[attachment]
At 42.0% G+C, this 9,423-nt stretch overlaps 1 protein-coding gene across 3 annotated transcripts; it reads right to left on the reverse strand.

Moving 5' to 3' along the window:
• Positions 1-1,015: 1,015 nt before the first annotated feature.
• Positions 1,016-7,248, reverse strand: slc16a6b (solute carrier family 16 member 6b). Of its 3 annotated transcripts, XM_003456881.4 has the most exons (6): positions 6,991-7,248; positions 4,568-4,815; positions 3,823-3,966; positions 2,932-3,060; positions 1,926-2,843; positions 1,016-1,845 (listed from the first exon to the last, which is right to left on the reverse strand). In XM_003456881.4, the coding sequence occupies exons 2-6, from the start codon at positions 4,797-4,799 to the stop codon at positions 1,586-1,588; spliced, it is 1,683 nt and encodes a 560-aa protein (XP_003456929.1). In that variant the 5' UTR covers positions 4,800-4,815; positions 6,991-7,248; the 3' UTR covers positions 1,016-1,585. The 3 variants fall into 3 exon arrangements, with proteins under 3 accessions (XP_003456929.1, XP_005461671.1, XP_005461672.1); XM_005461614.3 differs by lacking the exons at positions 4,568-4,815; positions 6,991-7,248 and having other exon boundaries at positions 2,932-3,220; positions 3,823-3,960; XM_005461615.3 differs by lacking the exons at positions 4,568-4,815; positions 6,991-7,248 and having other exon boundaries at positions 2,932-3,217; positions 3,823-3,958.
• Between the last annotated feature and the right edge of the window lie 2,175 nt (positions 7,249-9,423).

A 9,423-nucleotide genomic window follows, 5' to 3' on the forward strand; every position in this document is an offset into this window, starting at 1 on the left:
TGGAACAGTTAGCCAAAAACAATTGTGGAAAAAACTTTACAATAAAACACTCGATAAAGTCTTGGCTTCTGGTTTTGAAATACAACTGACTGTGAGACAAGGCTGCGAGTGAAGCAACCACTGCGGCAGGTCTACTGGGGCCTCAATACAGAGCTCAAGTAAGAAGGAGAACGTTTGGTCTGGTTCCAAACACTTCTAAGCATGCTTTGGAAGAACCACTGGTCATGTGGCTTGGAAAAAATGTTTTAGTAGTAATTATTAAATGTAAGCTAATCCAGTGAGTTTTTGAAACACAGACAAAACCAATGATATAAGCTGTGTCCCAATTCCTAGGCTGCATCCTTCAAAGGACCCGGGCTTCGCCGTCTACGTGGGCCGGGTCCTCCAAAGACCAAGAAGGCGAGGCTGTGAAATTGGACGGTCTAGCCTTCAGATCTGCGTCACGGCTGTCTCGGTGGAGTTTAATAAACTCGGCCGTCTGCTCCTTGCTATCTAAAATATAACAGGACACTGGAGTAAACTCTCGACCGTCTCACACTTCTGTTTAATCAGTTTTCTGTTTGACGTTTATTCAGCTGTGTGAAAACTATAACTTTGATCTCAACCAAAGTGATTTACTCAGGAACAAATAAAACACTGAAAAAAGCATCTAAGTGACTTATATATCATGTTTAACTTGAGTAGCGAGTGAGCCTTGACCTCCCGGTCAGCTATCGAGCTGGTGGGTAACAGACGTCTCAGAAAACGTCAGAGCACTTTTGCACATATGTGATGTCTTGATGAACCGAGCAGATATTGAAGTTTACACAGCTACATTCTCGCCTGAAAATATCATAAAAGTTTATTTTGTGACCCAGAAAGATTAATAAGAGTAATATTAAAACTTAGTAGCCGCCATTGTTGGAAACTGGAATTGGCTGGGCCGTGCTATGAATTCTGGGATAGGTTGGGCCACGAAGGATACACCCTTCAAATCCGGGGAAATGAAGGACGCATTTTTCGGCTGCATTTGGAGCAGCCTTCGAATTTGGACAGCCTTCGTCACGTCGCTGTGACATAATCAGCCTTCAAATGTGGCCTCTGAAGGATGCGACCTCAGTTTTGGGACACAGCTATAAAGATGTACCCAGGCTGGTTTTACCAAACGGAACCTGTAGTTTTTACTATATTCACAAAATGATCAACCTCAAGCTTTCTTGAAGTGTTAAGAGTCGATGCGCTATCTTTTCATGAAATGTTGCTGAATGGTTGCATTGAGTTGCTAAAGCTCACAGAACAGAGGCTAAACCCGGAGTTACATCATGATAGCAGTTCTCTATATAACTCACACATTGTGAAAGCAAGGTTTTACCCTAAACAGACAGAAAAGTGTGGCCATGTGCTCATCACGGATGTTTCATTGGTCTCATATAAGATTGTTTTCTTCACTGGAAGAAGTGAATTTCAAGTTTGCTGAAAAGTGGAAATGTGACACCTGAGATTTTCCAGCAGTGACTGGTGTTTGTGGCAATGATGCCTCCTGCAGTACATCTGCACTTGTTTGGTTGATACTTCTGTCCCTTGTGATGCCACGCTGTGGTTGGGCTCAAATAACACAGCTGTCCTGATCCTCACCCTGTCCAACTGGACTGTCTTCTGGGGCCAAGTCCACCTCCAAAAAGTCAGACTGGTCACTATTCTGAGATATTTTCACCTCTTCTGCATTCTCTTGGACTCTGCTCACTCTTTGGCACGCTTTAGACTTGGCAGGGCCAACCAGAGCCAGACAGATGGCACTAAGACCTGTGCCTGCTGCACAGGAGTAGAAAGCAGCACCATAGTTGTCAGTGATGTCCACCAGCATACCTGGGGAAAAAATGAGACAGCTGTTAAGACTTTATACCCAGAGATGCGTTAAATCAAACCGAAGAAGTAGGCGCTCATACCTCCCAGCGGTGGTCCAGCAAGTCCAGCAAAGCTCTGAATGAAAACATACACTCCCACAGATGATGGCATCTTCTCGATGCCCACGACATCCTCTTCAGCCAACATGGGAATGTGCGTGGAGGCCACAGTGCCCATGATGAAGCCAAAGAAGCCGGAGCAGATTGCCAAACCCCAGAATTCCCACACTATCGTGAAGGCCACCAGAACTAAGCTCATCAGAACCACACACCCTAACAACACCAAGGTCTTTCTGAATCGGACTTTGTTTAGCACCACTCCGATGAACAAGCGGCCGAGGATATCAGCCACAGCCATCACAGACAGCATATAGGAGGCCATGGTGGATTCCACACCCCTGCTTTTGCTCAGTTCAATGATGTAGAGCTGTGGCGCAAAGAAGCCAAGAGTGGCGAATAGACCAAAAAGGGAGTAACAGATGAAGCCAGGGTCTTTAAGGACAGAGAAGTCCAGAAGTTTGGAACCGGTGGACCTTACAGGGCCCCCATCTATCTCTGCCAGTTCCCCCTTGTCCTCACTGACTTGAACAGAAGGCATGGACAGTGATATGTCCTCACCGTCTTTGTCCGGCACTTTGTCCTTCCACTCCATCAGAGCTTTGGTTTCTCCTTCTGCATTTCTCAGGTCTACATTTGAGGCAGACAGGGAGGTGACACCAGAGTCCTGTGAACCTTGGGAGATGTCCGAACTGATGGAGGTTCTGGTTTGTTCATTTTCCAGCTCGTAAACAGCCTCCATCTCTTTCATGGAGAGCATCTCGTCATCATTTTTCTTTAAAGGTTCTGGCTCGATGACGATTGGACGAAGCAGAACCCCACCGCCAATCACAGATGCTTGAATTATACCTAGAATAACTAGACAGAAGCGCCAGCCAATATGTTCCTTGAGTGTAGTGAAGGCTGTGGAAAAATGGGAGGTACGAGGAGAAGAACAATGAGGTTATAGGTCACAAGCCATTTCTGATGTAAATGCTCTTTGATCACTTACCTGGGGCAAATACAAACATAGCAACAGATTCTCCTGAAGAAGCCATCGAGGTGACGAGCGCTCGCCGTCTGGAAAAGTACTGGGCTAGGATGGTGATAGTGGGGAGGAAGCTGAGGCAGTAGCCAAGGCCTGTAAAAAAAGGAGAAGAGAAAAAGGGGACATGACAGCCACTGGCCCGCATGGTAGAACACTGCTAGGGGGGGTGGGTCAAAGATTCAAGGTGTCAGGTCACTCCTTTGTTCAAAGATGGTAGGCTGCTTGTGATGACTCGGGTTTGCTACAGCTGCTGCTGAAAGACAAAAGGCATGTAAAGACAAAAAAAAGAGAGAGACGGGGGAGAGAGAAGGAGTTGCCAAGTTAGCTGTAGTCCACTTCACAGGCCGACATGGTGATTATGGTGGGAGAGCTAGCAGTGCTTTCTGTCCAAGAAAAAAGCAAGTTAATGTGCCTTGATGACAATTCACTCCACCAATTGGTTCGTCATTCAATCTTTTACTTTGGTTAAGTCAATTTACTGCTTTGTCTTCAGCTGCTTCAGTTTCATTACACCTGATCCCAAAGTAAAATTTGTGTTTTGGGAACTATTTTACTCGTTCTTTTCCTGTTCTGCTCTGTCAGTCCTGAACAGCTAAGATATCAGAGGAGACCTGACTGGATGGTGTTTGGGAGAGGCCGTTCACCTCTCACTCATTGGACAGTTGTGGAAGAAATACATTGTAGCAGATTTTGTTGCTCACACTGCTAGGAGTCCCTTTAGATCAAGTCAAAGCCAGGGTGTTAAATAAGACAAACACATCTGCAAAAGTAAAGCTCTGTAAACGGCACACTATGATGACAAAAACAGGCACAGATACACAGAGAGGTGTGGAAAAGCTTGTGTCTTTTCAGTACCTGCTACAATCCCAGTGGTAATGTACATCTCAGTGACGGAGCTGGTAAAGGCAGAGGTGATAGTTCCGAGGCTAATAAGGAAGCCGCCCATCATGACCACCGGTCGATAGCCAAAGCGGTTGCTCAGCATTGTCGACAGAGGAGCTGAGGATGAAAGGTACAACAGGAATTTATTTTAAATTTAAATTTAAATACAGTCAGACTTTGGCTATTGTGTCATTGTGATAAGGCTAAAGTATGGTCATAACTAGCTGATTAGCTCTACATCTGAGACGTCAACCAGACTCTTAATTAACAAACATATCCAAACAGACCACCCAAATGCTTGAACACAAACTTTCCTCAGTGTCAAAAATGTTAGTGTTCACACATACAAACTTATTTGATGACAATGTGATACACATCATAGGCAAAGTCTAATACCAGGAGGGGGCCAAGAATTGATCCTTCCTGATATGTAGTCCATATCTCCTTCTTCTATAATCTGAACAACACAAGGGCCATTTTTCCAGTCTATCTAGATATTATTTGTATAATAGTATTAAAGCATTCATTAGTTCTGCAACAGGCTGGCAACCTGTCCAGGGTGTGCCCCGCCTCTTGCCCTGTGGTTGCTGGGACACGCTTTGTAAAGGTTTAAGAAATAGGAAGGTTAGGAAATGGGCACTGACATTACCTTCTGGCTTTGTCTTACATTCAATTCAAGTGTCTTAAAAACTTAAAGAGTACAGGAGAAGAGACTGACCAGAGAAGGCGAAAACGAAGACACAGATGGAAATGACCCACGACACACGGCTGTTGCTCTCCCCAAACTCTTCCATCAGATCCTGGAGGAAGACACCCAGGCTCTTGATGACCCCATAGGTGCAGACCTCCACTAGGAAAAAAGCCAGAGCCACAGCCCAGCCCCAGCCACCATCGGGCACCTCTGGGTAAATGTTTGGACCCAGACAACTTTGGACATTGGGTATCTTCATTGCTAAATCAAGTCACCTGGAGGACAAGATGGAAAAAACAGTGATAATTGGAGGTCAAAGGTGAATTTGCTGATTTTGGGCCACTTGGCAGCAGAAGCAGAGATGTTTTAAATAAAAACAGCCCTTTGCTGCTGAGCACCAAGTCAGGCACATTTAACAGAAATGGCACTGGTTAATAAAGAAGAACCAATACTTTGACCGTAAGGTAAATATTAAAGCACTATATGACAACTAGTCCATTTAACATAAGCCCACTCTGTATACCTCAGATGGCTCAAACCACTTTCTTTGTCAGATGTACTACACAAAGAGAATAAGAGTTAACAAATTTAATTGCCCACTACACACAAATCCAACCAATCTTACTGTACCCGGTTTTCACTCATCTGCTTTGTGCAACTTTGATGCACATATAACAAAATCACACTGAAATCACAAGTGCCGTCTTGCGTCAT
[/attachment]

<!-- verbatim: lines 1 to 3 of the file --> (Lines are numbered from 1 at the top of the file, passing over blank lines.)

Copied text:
At 42.0% G+C, this 9,423-nt stretch overlaps 1 protein-coding gene across 3 annotated transcripts; it reads right to left on the reverse strand.

Moving 5' to 3' along the window:
• Positions 1-1,015: 1,015 nt before the first annotated feature.